State v. Gonzales , 2005 NMSC 25 ( 2005 )


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  • 2005 NMSC 025

    STATE OF NEW MEXICO, Plaintiff-Petitioner,
    v.
    MIGUEL O. GONZALES and MICHAEL GONZALES, JR., Defendants-Respondents.

    Docket No. 28,645.

    Supreme Court of New Mexico.

    Filing Date: August 4, 2005.

    Patricia A. Madrid, Attorney General, Joel Jacobsen, Assistant Attorney General, for Petitioner.

    Law Office of Billy R. Blackburn, Billy R. Blackburn, Mark Fine, Law Office of Jose R. Coronado, Jose R. Coronado, for Respondents.

    OPINION

    MINZNER, Justice.

    {1} The State appeals from an unpublished decision of the Court of Appeals, State v. Gonzales, Nos. 22,580/22,612 (N.M. Ct. App. Apr. 16, 2004), affirming the district court's order on Defendants' motion disqualifying the Office of District Attorney for the Third Judicial District. The State has argued that the Court of Appeals erred in reviewing the district court's order for an abuse of discretion and that the district court erred in disqualifying the entire office on the basis of an appearance of impropriety. We conclude an immediate appeal was appropriate and clarify the appropriate standard of appellate review. We hold that a prosecutor may be disqualified when there is a factual basis for determining that he or she has a bias that might influence his or her professional judgment. We also hold that disqualification may be imputed to the office when there is an appearance of impropriety in permitting anyone else in the office to proceed. On the facts of this case, the district court did not err in disqualifying the entire office because both requirements were met. We affirm.

    I

    {2} On November 1, 1999, Defendants, who are father and son, were indicted separately. The indictments subsequently were joined for trial. In December, 2000, Defendant Michael Gonzales, Jr., moved the district court for an order instructing District Attorney Martinez to produce exculpatory evidence. In January, 2001, his father, Defendant Miguel O. Gonzales, moved for a similar order. Before these motions were resolved, at a status conference, the court entered an order changing venue on a motion by Defendants in which the State had concurred. At that time a trial on the merits was scheduled for August 20, 2001 in Albuquerque. The parties anticipated a four-week trial. Subsequently, the court entered orders granting in part and denying in part Defendants' discovery motions. In May, Defendants again moved for an order compelling discovery.

    {3} In June, 2001, Defendant Michael Gonzales moved to disqualify the entire Third Judicial District Attorney's Office. The next day his father moved to adopt the motion, and a week later he filed supplemental grounds on behalf of himself and his son. Defendants initially alleged an appearance of impropriety, a conflict of interest, or an appearance of a conflict of interest in the District Attorney's continued prosecution. As supplemental grounds, Defendants alleged the District Attorney failed to produce exculpatory evidence. On July 19 and 20, 2001, the district court held an evidentiary hearing. The testimony at the hearing conflicted on several important points. Other points were undisputed.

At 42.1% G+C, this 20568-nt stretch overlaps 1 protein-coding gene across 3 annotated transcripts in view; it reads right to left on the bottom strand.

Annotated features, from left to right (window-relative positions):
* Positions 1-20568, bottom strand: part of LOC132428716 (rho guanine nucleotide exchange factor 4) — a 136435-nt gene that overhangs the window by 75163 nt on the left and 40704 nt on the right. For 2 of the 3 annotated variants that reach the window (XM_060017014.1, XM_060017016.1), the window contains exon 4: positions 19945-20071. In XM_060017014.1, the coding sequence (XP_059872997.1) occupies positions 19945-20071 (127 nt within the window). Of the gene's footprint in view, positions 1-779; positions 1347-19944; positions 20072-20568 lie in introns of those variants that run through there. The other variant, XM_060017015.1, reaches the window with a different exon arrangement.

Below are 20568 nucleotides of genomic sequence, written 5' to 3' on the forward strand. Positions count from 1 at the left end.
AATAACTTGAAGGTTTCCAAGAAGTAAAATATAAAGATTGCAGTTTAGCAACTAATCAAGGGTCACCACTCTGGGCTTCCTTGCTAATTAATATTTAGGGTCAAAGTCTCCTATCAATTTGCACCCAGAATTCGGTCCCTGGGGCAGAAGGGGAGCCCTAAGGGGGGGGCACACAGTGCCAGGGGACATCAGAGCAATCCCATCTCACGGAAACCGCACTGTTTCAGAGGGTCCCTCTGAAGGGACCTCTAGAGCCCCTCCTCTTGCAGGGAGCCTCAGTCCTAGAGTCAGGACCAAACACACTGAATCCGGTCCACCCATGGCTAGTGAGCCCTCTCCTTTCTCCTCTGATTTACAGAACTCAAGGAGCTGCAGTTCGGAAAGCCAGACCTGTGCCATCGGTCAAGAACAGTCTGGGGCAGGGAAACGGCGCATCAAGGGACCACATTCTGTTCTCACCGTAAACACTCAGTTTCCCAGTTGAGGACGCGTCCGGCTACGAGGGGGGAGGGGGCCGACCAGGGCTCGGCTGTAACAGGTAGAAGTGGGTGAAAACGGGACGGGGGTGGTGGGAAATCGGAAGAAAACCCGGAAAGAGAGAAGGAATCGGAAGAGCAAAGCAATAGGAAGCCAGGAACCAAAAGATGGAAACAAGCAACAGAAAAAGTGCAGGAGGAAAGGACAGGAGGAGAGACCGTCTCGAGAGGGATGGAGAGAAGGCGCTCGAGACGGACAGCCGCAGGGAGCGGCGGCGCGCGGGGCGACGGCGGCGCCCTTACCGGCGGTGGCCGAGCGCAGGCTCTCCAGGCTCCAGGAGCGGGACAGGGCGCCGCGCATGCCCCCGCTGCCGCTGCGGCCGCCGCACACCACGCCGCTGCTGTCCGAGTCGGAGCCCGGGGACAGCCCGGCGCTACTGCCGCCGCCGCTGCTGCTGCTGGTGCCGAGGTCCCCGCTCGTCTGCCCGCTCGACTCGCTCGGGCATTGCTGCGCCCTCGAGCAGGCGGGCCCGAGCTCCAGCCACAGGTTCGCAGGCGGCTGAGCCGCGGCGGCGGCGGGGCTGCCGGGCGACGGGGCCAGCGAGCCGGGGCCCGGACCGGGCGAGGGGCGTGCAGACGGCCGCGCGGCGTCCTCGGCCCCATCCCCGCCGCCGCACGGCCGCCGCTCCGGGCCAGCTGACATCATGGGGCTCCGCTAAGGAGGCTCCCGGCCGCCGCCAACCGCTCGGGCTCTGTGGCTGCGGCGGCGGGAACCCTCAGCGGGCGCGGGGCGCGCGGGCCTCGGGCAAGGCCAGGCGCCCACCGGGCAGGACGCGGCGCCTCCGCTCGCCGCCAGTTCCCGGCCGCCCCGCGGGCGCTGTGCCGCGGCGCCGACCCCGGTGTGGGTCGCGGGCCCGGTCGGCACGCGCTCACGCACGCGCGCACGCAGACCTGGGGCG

{4} It is undisputed that the District Attorney Martinez formerly worked as a prosecutor in the Office of the District Attorney for the Third Judicial District from October, 1986, to August, 1993. During at least part of this time, Defendant Miguel Gonzales worked as an investigator in the office. After a new district attorney was elected, Martinez was fired. Subsequently, in 1996, she successfully ran against the incumbent District Attorney. Defendants supported her opponent in the 1996 election.

    {5} The nature of the relationship between Martinez and Defendant Miguel Gonzales from 1986 to 1993 was disputed at the hearing. Martinez testified that she seldom worked with him and, although she was dissatisfied with his work, she did not hate or dislike him. Other witnesses who had worked in the office of the Third Judicial District, however, testified that she spoke very disparagingly of him and that she strongly disliked him.

    {6} It is also undisputed that in 1996 Defendant Michael Gonzales worked in the office as an investigator and that he and the District Attorney-Elect Martinez met before she took office in January, 1997. He continued working at the office until August 7, 1998, when he resigned.